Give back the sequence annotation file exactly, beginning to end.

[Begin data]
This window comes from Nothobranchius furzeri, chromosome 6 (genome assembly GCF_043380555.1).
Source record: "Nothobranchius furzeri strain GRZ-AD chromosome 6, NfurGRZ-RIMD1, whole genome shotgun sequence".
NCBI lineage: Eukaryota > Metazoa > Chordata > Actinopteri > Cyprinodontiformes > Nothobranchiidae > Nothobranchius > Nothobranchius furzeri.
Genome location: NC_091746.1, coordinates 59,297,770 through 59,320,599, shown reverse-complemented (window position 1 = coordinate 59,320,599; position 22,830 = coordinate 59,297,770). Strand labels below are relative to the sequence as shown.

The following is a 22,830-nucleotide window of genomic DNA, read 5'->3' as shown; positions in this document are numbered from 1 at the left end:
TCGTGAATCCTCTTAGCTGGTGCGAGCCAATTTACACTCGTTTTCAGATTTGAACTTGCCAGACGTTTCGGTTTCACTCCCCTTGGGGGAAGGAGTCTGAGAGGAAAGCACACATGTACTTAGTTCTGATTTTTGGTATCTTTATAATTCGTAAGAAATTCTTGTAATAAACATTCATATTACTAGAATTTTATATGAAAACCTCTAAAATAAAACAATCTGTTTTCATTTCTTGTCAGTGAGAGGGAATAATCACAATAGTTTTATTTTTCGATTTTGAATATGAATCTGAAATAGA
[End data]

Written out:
This window comes from Nothobranchius furzeri, chromosome 6 (genome assembly GCF_043380555.1).
Source record: "Nothobranchius furzeri strain GRZ-AD chromosome 6, NfurGRZ-RIMD1, whole genome shotgun sequence".
NCBI lineage: Eukaryota > Metazoa > Chordata > Actinopteri > Cyprinodontiformes > Nothobranchiidae > Nothobranchius > Nothobranchius furzeri.
Genome location: NC_091746.1, coordinates 59,297,770 through 59,320,599, shown reverse-complemented (window position 1 = coordinate 59,320,599; position 22,830 = coordinate 59,297,770). Strand labels below are relative to the sequence as shown.

The following is a 22,830-nucleotide window of genomic DNA, read 5'->3' as shown; positions in this document are numbered from 1 at the left end:
TCGTGAATCCTCTTAGCTGGTGCGAGCCAATTTACACTCGTTTTCAGATTTGAACTTGCCAGACGTTTCGGTTTCACTCCCCTTGGGGGAAGGAGTCTGAGAGGAAAGCACACATGTACTTAGTTCTGATTTTTGGTATCTTTATAATTCGTAAGAAATTCTTGTAATAAACATTCATATTACTAGAATTTTATATGAAAACCTCTAAAATAAAACAATCTGTTTTCATTTCTTGTCAGTGAGAGGGAATAATCACAATAGTTTTATTTTTCGATTTTGAATATGAATCTGAAATAGA